It is a tragedy that despite the rich history of the written word in the Islamic tradition, there is so little literary expression from Muslims in the West - a community of incredible cultural and linguistic diversity and a repository of global experiences. It is this drought that makes Ziauddin Sardar's latest book special: for it not only gives an indication of the possibilities, but also shows the challenges involved.
Admittedly, Sardar is a prolific writer. As the title suggests, his book details a man's journey through life as a member of a faith group that has been through many upheavals and changes during his lifetime. Like most of Sardar's works, this is not a "Muslim book", because it seems obsessed - in its expressions, tone and choice of issues -with impressing an elitist metropolitan readership. It reminds me of an orientalist travelogue as it attempts to be intimate in both worlds.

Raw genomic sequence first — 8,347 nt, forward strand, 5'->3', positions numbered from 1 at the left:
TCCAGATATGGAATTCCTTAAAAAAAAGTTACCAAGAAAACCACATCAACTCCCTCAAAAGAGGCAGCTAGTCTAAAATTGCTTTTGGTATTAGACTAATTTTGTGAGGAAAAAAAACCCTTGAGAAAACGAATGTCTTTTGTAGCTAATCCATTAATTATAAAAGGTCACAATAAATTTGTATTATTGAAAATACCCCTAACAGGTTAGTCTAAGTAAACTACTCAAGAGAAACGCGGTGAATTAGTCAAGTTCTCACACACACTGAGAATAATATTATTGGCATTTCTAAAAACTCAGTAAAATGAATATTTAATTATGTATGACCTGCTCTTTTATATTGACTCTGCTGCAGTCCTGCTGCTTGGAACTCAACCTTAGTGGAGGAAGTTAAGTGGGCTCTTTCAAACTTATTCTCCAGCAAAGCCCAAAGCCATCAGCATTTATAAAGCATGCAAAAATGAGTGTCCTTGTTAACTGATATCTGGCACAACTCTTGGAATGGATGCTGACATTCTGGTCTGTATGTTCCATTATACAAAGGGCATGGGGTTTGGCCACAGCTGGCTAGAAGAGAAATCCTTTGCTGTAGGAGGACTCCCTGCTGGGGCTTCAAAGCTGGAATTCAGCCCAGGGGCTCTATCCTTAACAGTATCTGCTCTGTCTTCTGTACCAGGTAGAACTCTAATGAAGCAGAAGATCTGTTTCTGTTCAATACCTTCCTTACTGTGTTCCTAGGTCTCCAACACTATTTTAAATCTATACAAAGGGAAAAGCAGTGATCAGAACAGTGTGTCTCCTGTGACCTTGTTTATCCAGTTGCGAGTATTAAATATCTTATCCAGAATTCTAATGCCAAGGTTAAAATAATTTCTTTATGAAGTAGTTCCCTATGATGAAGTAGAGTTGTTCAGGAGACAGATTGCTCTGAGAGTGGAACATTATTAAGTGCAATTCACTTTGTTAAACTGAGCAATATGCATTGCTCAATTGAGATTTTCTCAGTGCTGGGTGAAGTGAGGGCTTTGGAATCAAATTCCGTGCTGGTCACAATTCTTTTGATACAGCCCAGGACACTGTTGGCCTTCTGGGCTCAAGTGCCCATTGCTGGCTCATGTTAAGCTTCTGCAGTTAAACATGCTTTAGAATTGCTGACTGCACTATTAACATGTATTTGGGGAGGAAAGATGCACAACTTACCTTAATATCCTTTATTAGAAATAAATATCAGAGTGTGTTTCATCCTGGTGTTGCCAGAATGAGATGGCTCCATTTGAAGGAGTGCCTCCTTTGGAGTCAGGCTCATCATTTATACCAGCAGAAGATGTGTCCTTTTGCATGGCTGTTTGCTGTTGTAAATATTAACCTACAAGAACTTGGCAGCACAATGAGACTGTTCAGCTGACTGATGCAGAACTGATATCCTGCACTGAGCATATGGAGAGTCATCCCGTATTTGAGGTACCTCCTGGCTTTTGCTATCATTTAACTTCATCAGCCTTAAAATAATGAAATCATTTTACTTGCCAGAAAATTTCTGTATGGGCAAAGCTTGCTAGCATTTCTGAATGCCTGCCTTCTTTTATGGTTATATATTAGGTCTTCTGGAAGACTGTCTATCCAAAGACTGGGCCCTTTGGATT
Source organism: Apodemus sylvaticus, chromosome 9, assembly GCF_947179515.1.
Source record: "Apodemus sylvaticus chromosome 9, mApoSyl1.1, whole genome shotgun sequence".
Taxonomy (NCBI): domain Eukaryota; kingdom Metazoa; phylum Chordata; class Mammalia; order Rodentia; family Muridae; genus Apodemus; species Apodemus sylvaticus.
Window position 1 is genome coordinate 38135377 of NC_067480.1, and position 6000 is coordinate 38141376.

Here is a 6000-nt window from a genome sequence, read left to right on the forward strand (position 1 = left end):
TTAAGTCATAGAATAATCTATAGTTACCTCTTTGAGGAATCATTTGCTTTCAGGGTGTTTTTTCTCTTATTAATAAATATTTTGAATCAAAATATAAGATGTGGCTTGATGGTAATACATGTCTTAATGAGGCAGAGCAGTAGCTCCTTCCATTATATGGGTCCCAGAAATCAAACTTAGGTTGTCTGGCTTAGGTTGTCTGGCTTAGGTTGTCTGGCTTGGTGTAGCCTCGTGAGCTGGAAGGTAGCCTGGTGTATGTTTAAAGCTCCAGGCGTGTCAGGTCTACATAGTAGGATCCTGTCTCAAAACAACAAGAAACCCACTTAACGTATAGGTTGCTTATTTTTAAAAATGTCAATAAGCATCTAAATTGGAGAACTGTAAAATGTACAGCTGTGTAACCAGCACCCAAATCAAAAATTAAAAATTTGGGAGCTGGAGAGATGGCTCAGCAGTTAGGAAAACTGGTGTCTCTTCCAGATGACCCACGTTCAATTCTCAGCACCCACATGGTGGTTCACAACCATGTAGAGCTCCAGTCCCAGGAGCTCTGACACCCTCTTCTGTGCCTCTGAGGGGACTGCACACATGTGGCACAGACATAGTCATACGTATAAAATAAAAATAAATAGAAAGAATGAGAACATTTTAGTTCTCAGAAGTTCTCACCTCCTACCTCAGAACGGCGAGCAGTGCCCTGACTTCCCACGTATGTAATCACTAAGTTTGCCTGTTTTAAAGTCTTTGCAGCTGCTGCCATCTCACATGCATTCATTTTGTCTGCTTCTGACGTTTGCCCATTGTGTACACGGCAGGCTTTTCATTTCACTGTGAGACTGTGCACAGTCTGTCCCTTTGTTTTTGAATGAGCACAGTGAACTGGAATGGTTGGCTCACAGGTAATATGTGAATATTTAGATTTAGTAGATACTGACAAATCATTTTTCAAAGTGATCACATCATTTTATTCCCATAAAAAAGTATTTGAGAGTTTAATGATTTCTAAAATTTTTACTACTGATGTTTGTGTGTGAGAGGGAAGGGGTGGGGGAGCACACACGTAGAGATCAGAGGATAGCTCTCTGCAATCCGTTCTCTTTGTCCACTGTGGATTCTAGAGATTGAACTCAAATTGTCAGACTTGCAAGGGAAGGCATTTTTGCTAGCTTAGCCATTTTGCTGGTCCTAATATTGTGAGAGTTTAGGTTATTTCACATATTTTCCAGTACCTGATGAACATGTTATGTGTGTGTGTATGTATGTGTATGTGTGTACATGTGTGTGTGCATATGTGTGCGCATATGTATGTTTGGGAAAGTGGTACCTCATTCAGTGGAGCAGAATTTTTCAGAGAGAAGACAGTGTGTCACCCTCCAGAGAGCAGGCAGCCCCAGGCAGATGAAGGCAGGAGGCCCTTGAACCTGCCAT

The book provoked mixed emotions from me as a young(ish) second-generation British Muslim. The fly-on-the-wall narrative voice and intimate and personalised tone was captivating, but I was disturbed by the unnecessary and sometimes juvenile comments about his peers and, even more, by the lack of generosity of spirit. He seems to snigger as his "rationality" apparently conquers the "bearded Muslim men", whom he implies are backward by comparison.
Fareena Alam is editor of the British Muslim magazine Q-News nbsp; Read more in this week's TES Friday magazine
Read more in this week's TES Friday magazine